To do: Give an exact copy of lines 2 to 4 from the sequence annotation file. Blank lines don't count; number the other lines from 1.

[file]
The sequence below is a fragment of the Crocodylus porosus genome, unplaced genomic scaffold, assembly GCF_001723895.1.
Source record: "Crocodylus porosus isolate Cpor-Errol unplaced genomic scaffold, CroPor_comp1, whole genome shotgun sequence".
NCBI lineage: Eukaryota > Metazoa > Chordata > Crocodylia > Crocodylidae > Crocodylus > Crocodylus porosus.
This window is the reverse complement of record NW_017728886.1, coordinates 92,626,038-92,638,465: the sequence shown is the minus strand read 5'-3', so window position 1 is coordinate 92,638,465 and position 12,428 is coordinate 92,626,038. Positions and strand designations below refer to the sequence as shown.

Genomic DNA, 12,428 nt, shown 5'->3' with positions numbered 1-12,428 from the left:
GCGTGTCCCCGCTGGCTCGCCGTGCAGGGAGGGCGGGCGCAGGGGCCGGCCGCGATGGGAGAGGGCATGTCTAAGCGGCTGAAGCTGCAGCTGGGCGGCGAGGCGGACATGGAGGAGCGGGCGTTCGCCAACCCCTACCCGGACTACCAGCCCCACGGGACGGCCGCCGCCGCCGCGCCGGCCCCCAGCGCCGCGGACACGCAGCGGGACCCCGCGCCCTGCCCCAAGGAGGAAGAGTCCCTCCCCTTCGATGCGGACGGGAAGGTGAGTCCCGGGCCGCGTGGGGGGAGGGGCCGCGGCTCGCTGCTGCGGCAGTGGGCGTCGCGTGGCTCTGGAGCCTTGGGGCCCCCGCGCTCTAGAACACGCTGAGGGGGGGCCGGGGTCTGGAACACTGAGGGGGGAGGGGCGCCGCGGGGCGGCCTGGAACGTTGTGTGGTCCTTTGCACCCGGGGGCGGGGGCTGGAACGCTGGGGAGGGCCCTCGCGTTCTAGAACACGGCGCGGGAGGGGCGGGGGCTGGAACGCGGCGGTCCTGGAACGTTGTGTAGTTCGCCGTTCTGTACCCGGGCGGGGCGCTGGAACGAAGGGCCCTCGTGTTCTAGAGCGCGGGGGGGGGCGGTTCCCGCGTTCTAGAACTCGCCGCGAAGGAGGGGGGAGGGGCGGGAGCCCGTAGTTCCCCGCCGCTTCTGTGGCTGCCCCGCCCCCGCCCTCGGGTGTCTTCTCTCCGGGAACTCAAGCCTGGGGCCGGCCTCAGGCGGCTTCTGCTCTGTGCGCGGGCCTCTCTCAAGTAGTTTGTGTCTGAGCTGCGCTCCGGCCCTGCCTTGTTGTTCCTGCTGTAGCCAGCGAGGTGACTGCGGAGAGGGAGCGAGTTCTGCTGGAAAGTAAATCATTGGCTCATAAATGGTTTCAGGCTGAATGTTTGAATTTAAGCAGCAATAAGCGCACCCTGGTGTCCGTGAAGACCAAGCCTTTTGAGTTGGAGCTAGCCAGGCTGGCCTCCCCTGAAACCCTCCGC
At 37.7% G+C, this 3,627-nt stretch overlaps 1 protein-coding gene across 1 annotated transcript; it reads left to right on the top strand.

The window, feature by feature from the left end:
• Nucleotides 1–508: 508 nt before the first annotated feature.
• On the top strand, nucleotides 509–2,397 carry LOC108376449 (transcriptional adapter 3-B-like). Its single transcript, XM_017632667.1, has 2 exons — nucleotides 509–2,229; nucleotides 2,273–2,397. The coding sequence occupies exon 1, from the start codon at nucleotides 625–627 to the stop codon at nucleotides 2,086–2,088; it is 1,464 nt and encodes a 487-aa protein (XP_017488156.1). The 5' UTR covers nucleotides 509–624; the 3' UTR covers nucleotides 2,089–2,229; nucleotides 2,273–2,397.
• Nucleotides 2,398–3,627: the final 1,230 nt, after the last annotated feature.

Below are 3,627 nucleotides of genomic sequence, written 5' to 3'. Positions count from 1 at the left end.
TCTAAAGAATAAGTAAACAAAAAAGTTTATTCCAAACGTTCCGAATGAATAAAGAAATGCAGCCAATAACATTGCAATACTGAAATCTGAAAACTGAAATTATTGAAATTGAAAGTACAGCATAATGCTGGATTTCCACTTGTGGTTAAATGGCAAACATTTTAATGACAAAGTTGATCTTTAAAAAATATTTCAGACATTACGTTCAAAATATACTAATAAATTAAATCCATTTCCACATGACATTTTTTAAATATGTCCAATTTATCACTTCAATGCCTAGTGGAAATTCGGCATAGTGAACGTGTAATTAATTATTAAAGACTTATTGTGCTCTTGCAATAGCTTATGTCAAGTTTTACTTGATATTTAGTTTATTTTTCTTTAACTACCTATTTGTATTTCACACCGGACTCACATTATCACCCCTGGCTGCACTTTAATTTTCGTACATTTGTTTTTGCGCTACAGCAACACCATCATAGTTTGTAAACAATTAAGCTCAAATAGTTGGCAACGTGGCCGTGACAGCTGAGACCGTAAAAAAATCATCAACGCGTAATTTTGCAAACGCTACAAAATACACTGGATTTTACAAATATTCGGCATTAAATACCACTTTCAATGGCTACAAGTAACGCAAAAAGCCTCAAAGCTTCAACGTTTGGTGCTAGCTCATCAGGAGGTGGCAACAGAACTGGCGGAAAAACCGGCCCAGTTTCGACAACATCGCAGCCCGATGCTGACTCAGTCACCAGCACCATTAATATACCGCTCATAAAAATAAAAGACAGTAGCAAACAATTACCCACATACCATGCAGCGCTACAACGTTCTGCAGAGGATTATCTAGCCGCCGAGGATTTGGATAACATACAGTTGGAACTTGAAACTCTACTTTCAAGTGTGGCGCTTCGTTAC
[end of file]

Source record: "Crocodylus porosus isolate Cpor-Errol unplaced genomic scaffold, CroPor_comp1, whole genome shotgun sequence".
NCBI lineage: Eukaryota > Metazoa > Chordata > Crocodylia > Crocodylidae > Crocodylus > Crocodylus porosus.
This window is the reverse complement of record NW_017728886.1, coordinates 92,626,038-92,638,465: the sequence shown is the minus strand read 5'-3', so window position 1 is coordinate 92,638,465 and position 12,428 is coordinate 92,626,038. Positions and strand designations below refer to the sequence as shown.